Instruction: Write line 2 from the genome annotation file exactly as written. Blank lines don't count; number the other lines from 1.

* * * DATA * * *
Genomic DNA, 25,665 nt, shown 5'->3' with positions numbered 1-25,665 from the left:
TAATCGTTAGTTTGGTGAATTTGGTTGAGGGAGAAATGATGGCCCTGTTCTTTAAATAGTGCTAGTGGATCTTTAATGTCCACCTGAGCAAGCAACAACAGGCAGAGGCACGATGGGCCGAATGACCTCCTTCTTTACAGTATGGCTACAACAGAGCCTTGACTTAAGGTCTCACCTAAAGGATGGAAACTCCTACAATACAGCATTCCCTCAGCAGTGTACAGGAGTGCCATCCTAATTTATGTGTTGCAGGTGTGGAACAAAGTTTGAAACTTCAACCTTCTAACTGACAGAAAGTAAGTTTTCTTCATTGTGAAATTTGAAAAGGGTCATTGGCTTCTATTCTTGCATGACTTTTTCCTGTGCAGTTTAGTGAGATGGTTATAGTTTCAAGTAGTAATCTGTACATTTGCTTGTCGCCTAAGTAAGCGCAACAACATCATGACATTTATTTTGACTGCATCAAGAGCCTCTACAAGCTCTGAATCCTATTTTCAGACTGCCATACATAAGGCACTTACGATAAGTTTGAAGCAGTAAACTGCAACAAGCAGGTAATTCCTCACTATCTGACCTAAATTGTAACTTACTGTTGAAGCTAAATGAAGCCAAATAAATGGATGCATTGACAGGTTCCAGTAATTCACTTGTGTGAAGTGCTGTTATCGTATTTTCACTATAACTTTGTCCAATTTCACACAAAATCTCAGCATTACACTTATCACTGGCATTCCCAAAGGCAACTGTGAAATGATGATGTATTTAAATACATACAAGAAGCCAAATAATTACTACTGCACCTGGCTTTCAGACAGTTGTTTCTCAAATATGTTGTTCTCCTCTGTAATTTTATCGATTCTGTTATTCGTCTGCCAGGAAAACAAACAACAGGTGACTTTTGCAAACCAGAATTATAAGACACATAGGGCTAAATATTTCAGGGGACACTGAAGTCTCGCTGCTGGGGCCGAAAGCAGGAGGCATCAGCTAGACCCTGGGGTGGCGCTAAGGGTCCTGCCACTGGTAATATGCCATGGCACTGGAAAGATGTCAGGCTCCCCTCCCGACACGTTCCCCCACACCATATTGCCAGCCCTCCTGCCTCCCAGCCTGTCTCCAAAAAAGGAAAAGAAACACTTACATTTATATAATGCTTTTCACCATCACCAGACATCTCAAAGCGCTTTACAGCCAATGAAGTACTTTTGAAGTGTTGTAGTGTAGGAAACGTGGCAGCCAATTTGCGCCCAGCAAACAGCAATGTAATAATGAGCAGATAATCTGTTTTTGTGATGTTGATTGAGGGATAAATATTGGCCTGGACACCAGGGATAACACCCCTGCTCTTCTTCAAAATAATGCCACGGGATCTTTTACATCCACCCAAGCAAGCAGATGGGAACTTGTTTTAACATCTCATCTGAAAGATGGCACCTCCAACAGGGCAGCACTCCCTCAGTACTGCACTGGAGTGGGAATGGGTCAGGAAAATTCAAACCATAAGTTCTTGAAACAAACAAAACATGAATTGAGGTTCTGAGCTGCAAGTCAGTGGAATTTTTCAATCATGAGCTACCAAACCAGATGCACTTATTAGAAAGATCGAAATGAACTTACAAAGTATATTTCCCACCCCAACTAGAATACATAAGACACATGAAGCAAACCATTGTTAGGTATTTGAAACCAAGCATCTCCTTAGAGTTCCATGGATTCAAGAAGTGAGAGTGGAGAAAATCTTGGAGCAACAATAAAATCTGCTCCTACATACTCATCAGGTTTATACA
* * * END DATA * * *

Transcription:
TAATCGTTAGTTTGGTGAATTTGGTTGAGGGAGAAATGATGGCCCTGTTCTTTAAATAGTGCTAGTGGATCTTTAATGTCCACCTGAGCAAGCAACAACAGGCAGAGGCACGATGGGCCGAATGACCTCCTTCTTTACAGTATGGCTACAACAGAGCCTTGACTTAAGGTCTCACCTAAAGGATGGAAACTCCTACAATACAGCATTCCCTCAGCAGTGTACAGGAGTGCCATCCTAATTTATGTGTTGCAGGTGTGGAACAAAGTTTGAAACTTCAACCTTCTAACTGACAGAAAGTAAGTTTTCTTCATTGTGAAATTTGAAAAGGGTCATTGGCTTCTATTCTTGCATGACTTTTTCCTGTGCAGTTTAGTGAGATGGTTATAGTTTCAAGTAGTAATCTGTACATTTGCTTGTCGCCTAAGTAAGCGCAACAACATCATGACATTTATTTTGACTGCATCAAGAGCCTCTACAAGCTCTGAATCCTATTTTCAGACTGCCATACATAAGGCACTTACGATAAGTTTGAAGCAGTAAACTGCAACAAGCAGGTAATTCCTCACTATCTGACCTAAATTGTAACTTACTGTTGAAGCTAAATGAAGCCAAATAAATGGATGCATTGACAGGTTCCAGTAATTCACTTGTGTGAAGTGCTGTTATCGTATTTTCACTATAACTTTGTCCAATTTCACACAAAATCTCAGCATTACACTTATCACTGGCATTCCCAAAGGCAACTGTGAAATGATGATGTATTTAAATACATACAAGAAGCCAAATAATTACTACTGCACCTGGCTTTCAGACAGTTGTTTCTCAAATATGTTGTTCTCCTCTGTAATTTTATCGATTCTGTTATTCGTCTGCCAGGAAAACAAACAACAGGTGACTTTTGCAAACCAGAATTATAAGACACATAGGGCTAAATATTTCAGGGGACACTGAAGTCTCGCTGCTGGGGCCGAAAGCAGGAGGCATCAGCTAGACCCTGGGGTGGCGCTAAGGGTCCTGCCACTGGTAATATGCCATGGCACTGGAAAGATGTCAGGCTCCCCTCCCGACACGTTCCCCCACACCATATTGCCAGCCCTCCTGCCTCCCAGCCTGTCTCCAAAAAAGGAAAAGAAACACTTACATTTATATAATGCTTTTCACCATCACCAGACATCTCAAAGCGCTTTACAGCCAATGAAGTACTTTTGAAGTGTTGTAGTGTAGGAAACGTGGCAGCCAATTTGCGCCCAGCAAACAGCAATGTAATAATGAGCAGATAATCTGTTTTTGTGATGTTGATTGAGGGATAAATATTGGCCTGGACACCAGGGATAACACCCCTGCTCTTCTTCAAAATAATGCCACGGGATCTTTTACATCCACCCAAGCAAGCAGATGGGAACTTGTTTTAACATCTCATCTGAAAGATGGCACCTCCAACAGGGCAGCACTCCCTCAGTACTGCACTGGAGTGGGAATGGGTCAGGAAAATTCAAACCATAAGTTCTTGAAACAAACAAAACATGAATTGAGGTTCTGAGCTGCAAGTCAGTGGAATTTTTCAATCATGAGCTACCAAACCAGATGCACTTATTAGAAAGATCGAAATGAACTTACAAAGTATATTTCCCACCCCAACTAGAATACATAAGACACATGAAGCAAACCATTGTTAGGTATTTGAAACCAAGCATCTCCTTAGAGTTCCATGGATTCAAGAAGTGAGAGTGGAGAAAATCTTGGAGCAACAATAAAATCTGCTCCTACATACTCATCAGGTTTATACA